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Goshawk

Irish: Seabhac mór
Latin: Accipiter gentilis

Description:
Strong raptor with broad wings and long tail. Adult male can be confused with male sparrowhawk despite its larger size. The adult male is bluish above with whitish belly barred grey. It has an large white supercilium or eye stripe. Females are the size of a buzzard with slate-grey upperparts and whitish underparts barred grey. Juveniles are brown above and buff-white below with heavy brown streaks or 'tear drops'.

Habitat:
Goshawks need woodland and open country for hunting but needs mature woodlands or conifer stands for nesting. They normally choose plantations or woodlands that are at least 80 years of age.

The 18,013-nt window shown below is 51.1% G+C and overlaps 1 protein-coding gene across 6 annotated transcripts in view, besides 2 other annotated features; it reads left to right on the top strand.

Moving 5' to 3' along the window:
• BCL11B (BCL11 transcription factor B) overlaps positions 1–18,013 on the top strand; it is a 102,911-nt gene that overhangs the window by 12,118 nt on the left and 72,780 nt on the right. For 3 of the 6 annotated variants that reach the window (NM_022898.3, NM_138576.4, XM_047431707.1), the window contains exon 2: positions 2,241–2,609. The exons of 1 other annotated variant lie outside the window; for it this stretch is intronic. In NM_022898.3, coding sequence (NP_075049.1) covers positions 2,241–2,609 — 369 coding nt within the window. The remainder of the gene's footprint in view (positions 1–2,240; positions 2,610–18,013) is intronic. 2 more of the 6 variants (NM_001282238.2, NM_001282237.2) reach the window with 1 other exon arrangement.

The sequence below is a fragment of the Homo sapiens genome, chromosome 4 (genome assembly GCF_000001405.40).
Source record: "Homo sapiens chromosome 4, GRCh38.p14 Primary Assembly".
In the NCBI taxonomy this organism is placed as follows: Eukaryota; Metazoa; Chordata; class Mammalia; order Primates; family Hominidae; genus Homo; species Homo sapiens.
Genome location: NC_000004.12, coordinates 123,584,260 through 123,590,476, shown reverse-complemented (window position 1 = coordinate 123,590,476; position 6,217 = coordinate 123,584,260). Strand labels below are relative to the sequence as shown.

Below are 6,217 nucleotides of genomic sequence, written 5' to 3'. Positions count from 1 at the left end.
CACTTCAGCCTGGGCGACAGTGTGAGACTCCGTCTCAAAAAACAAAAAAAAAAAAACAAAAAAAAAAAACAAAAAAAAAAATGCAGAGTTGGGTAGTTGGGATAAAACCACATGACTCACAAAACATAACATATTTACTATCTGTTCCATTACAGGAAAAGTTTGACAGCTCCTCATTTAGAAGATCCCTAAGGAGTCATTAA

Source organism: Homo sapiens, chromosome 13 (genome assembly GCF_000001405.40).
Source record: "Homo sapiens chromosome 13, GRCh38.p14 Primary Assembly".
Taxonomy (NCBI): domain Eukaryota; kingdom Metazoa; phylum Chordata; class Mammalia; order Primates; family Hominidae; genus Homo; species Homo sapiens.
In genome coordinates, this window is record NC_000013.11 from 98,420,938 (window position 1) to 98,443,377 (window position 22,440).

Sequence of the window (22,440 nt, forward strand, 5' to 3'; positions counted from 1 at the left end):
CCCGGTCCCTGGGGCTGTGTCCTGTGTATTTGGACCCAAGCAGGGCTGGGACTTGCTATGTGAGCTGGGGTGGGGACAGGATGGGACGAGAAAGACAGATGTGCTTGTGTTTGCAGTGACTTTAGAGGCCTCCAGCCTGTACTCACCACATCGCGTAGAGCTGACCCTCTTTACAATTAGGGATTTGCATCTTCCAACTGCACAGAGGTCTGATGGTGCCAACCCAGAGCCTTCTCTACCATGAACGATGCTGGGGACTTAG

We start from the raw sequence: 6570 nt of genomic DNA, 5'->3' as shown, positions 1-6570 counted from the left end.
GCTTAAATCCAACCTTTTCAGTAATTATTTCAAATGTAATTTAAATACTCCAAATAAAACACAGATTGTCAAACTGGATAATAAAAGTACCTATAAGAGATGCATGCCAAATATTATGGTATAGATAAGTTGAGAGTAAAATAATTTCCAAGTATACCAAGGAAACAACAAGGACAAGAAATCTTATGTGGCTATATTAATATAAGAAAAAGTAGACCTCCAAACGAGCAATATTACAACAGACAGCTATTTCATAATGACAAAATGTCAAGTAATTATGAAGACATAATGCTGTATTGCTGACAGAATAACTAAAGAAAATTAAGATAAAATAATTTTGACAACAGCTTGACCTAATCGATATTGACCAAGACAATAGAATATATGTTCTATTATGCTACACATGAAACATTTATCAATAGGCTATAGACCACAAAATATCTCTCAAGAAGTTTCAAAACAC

Food:
Goshawks kill a variety of medium-small birds and mammals including rabbits, pigeons, crows, pheasant, starlings and other passerines.

Breeding:
Builds its large stick nest in mature woodlands and plantations. 3-5 eggs laid in April-May and incubation lasts36-38 days. The chicks leave the nest after 36-40 days, by which time the nest and tree are sometimes festooned by prey remains such as eaten crows and pigeons.

Status:
2-5 pairs of Goshawk are known to be breeding in Northern Ireland and though no records of breeding Goshawk in the Republic of Ireland have been published they are believed to be breeding in 3-5 counties.